• The escaped prisoner represents the Philosopher who is trying to reach the world of Forms
  • The outside world represents the world of Forms, where the true form of beauty lies
  • The sun represents the form of the Good, as it is the source of all other forms.

‘The Allegory of The Cave’ by Plato: Summary and Meaning

The ‘Allegory Of The Cave’ is a theory put forward by Plato, concerning human perception. Plato claimed that knowledge gained through the senses is no more than opinion and that, in order to have real knowledge, we must gain it through philosophical reasoning.

‘The Allegory of the Cave’ by Plato

 In the Allegory of the Cave, Plato distinguishes between people who mistake sensory knowledge for the truth and people who really do see the truth. It goes like this:

 The Cave

  • Imagine a cave, in which there are three prisoners. The prisoners are tied to some rocks, their arms and legs are bound and their head is tied so that they cannot look at anything but the stonewall in front of them.
  • These prisoners have been here since birth and have never seen outside of the cave.
  • Behind the prisoners is a fire, and between them is a raised walkway.
  • People outside the cave walk along this walkway carrying things on their head including; animals, plants, wood and stone.

 The Shadows

  • So, imagine that you are one of the prisoners. You cannot look at anything behind or to the side of you – you must look at the wall in front of you.
  • When people walk along the walkway, you can see shadows of the objects they are carrying cast on to the wall.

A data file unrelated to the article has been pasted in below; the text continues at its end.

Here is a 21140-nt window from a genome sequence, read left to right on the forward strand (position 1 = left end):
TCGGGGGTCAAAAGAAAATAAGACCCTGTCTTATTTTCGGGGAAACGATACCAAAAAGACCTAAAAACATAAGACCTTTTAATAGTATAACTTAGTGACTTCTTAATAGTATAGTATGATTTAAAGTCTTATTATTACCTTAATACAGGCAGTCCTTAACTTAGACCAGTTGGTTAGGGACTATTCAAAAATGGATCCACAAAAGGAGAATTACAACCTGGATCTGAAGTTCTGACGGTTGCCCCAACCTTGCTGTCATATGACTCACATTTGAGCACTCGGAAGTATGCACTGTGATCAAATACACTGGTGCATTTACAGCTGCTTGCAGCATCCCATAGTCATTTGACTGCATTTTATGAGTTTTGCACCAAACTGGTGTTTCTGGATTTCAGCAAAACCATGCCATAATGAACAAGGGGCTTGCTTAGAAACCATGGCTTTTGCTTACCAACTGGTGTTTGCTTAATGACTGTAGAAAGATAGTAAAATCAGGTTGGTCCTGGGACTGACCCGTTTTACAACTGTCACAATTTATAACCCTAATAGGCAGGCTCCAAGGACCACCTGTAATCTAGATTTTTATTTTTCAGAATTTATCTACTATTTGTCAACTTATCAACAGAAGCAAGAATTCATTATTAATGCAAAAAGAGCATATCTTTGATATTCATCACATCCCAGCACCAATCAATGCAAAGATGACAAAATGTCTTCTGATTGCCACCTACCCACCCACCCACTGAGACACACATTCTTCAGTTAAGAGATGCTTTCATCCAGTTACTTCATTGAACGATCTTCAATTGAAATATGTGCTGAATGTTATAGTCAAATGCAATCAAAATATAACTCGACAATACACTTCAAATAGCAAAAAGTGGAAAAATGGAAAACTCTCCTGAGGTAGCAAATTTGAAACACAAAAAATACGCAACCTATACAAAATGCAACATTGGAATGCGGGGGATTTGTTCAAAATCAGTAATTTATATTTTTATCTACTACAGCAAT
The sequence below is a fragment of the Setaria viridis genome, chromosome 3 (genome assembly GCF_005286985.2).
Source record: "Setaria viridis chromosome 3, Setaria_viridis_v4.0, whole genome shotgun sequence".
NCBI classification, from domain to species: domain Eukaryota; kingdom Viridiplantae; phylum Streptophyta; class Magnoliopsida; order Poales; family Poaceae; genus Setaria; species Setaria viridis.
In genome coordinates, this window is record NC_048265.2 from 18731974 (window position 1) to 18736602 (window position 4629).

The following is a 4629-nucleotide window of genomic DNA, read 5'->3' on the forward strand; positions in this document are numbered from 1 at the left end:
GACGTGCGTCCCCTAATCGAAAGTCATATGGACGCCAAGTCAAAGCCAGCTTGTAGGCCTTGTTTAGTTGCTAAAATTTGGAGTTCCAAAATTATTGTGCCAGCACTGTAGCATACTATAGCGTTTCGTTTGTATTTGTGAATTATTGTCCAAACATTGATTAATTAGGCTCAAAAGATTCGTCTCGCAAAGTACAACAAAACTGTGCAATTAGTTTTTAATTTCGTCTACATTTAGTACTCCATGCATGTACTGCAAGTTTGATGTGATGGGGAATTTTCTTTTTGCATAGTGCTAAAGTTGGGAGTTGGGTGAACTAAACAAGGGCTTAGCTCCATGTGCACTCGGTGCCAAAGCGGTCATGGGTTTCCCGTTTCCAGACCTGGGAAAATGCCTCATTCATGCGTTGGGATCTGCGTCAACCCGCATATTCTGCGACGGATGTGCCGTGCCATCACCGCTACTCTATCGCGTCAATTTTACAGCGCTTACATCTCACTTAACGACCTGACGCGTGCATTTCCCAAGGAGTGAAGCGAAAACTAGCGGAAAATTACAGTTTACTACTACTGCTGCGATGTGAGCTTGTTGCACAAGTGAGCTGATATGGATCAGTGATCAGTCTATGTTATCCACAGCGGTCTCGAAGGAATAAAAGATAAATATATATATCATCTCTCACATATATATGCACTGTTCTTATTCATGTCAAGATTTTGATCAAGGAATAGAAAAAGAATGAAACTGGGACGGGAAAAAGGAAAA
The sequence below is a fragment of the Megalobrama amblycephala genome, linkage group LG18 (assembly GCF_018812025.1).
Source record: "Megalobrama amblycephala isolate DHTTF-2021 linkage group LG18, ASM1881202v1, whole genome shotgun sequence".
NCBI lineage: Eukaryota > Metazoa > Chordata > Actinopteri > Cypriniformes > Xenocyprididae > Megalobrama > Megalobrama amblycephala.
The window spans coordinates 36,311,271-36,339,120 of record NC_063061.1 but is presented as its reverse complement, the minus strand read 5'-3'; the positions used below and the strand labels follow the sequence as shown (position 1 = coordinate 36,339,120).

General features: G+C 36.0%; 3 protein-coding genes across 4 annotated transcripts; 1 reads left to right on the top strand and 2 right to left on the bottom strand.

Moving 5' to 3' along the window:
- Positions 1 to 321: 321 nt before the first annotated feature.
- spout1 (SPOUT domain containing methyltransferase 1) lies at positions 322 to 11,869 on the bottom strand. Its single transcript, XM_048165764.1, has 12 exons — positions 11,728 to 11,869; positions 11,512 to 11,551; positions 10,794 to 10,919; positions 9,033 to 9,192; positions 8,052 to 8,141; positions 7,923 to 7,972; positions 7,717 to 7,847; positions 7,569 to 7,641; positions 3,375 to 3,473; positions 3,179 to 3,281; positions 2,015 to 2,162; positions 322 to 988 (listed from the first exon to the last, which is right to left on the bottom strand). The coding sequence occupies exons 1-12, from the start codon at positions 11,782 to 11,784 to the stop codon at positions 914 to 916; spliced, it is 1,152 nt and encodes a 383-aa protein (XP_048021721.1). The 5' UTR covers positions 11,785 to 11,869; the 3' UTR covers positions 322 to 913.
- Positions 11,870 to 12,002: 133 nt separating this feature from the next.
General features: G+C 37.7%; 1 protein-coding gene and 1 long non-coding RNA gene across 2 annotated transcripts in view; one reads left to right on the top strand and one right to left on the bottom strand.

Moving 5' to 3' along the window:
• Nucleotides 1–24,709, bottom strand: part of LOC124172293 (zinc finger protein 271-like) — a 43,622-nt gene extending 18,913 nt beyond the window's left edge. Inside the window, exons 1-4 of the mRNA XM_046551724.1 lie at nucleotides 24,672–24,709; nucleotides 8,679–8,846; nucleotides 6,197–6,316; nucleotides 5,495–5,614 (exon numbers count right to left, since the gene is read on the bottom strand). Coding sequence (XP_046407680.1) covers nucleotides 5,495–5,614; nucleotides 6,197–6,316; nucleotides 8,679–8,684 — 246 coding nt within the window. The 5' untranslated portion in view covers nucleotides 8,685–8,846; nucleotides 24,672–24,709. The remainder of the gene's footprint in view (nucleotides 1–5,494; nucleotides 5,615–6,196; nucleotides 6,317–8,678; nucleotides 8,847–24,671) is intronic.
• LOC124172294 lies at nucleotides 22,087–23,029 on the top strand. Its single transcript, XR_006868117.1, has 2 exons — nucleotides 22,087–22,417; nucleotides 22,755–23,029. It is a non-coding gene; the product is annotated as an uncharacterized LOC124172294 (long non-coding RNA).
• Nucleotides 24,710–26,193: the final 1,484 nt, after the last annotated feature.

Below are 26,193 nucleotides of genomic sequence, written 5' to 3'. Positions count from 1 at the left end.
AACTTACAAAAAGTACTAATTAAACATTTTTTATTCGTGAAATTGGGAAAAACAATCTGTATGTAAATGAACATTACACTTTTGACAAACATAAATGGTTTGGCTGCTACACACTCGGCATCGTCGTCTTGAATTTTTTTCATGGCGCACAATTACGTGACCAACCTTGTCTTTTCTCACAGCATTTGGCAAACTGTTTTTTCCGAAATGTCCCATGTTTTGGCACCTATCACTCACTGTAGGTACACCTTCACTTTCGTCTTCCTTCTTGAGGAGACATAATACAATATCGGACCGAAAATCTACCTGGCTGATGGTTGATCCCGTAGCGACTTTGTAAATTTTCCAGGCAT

•  If you had never seen the real objects ever before, you would believe that the shadows of objects were ‘real.’

 The Game

  • Plato suggests that the prisoners would begin a ‘game’ of guessing which shadow would appear next.
  • If one of the prisoners were to correctly guess, the others would praise him as clever and say that he were a master of nature.

 The Escape

  • One of the prisoners then escapes from their bindings and leaves the cave.
  • He is shocked at the world he discovers outside the cave and does not believe it can be real.
  • As he becomes used to his new surroundings, he realizes that his former view of reality was wrong.
  • He begins to understand his new world, and sees that the Sun is the source of life and goes on an intellectual journey where he discovers beauty and meaning
  • He see’s that his former life, and the guessing game they played is useless.

 The Return

  • The prisoner returns to the cave, to inform the other prisoners of his findings.
  • They do not believe him and threaten to kill him if he tries to set them free.

‘ The Allegory of The Cave’ by Plato – The Meaning